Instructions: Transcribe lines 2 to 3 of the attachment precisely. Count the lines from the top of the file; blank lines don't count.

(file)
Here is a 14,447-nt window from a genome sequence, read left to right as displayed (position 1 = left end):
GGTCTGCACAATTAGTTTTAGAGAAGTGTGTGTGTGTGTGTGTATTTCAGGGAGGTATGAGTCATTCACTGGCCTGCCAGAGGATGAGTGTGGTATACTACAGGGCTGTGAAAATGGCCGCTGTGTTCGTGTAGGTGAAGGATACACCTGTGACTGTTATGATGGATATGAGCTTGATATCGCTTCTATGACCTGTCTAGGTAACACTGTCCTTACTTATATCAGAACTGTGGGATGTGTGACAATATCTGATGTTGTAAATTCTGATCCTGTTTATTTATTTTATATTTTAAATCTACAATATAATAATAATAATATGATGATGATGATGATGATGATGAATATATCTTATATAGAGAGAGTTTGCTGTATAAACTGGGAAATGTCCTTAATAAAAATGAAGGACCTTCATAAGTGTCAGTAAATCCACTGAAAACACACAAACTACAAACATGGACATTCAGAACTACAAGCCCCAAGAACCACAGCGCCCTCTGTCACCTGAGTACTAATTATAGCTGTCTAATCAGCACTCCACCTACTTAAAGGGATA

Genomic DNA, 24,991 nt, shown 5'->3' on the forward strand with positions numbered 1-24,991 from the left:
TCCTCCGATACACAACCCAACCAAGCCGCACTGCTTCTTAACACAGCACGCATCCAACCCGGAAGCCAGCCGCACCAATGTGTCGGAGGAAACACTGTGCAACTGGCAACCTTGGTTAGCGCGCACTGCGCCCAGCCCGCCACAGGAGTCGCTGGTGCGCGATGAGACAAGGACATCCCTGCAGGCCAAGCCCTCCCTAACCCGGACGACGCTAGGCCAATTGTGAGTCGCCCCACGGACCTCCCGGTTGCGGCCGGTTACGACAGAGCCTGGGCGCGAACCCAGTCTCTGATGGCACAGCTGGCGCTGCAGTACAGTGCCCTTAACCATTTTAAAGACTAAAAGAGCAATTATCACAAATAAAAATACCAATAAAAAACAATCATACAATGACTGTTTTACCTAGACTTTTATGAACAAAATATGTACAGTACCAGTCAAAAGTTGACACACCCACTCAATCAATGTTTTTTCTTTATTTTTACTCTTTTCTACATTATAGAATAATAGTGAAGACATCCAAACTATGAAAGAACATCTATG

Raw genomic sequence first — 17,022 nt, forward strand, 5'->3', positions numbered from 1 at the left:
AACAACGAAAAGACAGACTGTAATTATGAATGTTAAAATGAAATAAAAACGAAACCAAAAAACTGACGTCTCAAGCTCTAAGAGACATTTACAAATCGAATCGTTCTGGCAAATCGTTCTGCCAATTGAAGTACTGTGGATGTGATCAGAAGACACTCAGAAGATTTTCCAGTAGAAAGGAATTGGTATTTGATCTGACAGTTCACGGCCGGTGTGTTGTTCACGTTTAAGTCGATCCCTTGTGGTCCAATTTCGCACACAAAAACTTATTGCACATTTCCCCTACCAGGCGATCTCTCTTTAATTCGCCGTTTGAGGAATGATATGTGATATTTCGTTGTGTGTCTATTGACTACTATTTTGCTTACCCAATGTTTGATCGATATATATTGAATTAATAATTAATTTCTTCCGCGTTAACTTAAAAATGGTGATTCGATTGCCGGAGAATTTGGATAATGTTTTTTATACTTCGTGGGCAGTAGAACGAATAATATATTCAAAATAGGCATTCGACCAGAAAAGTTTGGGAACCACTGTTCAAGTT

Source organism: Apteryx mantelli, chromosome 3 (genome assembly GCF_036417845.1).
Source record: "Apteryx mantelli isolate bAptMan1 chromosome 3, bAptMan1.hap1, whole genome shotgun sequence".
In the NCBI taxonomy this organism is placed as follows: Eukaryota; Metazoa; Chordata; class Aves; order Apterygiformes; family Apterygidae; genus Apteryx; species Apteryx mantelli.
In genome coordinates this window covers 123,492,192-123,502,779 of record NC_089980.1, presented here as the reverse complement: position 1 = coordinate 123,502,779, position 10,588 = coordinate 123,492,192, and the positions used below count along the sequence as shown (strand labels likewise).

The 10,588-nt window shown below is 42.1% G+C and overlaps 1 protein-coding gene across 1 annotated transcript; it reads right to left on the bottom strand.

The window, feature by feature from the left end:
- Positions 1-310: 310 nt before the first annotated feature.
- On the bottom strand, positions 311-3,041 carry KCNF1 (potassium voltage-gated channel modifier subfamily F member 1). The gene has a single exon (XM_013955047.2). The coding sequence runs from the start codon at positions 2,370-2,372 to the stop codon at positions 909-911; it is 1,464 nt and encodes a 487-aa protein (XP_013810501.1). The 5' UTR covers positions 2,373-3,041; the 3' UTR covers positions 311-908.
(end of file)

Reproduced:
GGTCTGCACAATTAGTTTTAGAGAAGTGTGTGTGTGTGTGTGTATTTCAGGGAGGTATGAGTCATTCACTGGCCTGCCAGAGGATGAGTGTGGTATACTACAGGGCTGTGAAAATGGCCGCTGTGTTCGTGTAGGTGAAGGATACACCTGTGACTGTTATGATGGATATGAGCTTGATATCGCTTCTATGACCTGTCTAGGTAACACTGTCCTTACTTATATCAGAACTGTGGGATGTGTGACAATATCTGATGTTGTAAATTCTGATCCTGTTTATTTATTTTATATTTTAAATCTACAATATAATAATAATAATATGATGATGATGATGATGATGATGAATATATCTTATATAGAGAGAGTTTGCTGTATAAACTGGGAAATGTCCTTAATAAAAATGAAGGACCTTCATAAGTGTCAGTAAATCCACTGAAAACACACAAACTACAAACATGGACATTCAGAACTACAAGCCCCAAGAACCACAGCGCCCTCTGTCACCTGAGTACTAATTATAGCTGTCTAATCAGCACTCCACCTACTTAAAGGGATA

Genomic DNA, 24,991 nt, shown 5'->3' on the forward strand with positions numbered 1-24,991 from the left: